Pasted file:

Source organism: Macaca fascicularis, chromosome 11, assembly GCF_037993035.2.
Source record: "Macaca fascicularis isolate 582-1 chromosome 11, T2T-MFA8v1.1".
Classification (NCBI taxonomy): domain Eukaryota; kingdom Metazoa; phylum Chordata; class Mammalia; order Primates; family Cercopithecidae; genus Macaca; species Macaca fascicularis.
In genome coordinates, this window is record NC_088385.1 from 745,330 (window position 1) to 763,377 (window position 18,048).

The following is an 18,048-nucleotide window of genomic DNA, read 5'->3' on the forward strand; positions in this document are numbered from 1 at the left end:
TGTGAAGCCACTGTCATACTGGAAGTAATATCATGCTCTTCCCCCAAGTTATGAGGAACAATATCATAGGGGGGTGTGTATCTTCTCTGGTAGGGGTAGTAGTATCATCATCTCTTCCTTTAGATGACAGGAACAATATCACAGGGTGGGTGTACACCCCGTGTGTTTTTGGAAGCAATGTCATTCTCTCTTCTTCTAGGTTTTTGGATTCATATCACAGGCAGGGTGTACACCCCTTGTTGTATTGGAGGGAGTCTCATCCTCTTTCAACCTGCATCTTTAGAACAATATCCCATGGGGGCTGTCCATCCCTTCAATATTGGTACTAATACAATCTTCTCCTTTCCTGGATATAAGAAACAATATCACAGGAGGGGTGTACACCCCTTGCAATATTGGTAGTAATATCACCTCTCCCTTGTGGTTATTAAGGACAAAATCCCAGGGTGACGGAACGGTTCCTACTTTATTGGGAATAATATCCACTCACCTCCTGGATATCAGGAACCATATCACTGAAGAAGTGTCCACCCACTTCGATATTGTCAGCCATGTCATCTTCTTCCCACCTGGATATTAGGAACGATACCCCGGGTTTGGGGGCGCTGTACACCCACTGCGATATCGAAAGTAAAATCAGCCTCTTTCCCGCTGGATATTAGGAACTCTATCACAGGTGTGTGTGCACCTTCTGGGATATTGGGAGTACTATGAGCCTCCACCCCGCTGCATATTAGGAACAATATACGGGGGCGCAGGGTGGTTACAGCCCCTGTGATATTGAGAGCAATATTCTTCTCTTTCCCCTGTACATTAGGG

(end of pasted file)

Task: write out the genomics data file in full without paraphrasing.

Source organism: Macaca fascicularis, chromosome 11, assembly GCF_037993035.2.
Source record: "Macaca fascicularis isolate 582-1 chromosome 11, T2T-MFA8v1.1".
Classification (NCBI taxonomy): domain Eukaryota; kingdom Metazoa; phylum Chordata; class Mammalia; order Primates; family Cercopithecidae; genus Macaca; species Macaca fascicularis.
In genome coordinates, this window is record NC_088385.1 from 745,330 (window position 1) to 763,377 (window position 18,048).

The following is an 18,048-nucleotide window of genomic DNA, read 5'->3' on the forward strand; positions in this document are numbered from 1 at the left end:
TGTGAAGCCACTGTCATACTGGAAGTAATATCATGCTCTTCCCCCAAGTTATGAGGAACAATATCATAGGGGGGTGTGTATCTTCTCTGGTAGGGGTAGTAGTATCATCATCTCTTCCTTTAGATGACAGGAACAATATCACAGGGTGGGTGTACACCCCGTGTGTTTTTGGAAGCAATGTCATTCTCTCTTCTTCTAGGTTTTTGGATTCATATCACAGGCAGGGTGTACACCCCTTGTTGTATTGGAGGGAGTCTCATCCTCTTTCAACCTGCATCTTTAGAACAATATCCCATGGGGGCTGTCCATCCCTTCAATATTGGTACTAATACAATCTTCTCCTTTCCTGGATATAAGAAACAATATCACAGGAGGGGTGTACACCCCTTGCAATATTGGTAGTAATATCACCTCTCCCTTGTGGTTATTAAGGACAAAATCCCAGGGTGACGGAACGGTTCCTACTTTATTGGGAATAATATCCACTCACCTCCTGGATATCAGGAACCATATCACTGAAGAAGTGTCCACCCACTTCGATATTGTCAGCCATGTCATCTTCTTCCCACCTGGATATTAGGAACGATACCCCGGGTTTGGGGGCGCTGTACACCCACTGCGATATCGAAAGTAAAATCAGCCTCTTTCCCGCTGGATATTAGGAACTCTATCACAGGTGTGTGTGCACCTTCTGGGATATTGGGAGTACTATGAGCCTCCACCCCGCTGCATATTAGGAACAATATACGGGGGCGCAGGGTGGTTACAGCCCCTGTGATATTGAGAGCAATATTCTTCTCTTTCCCCTGTACATTAGGG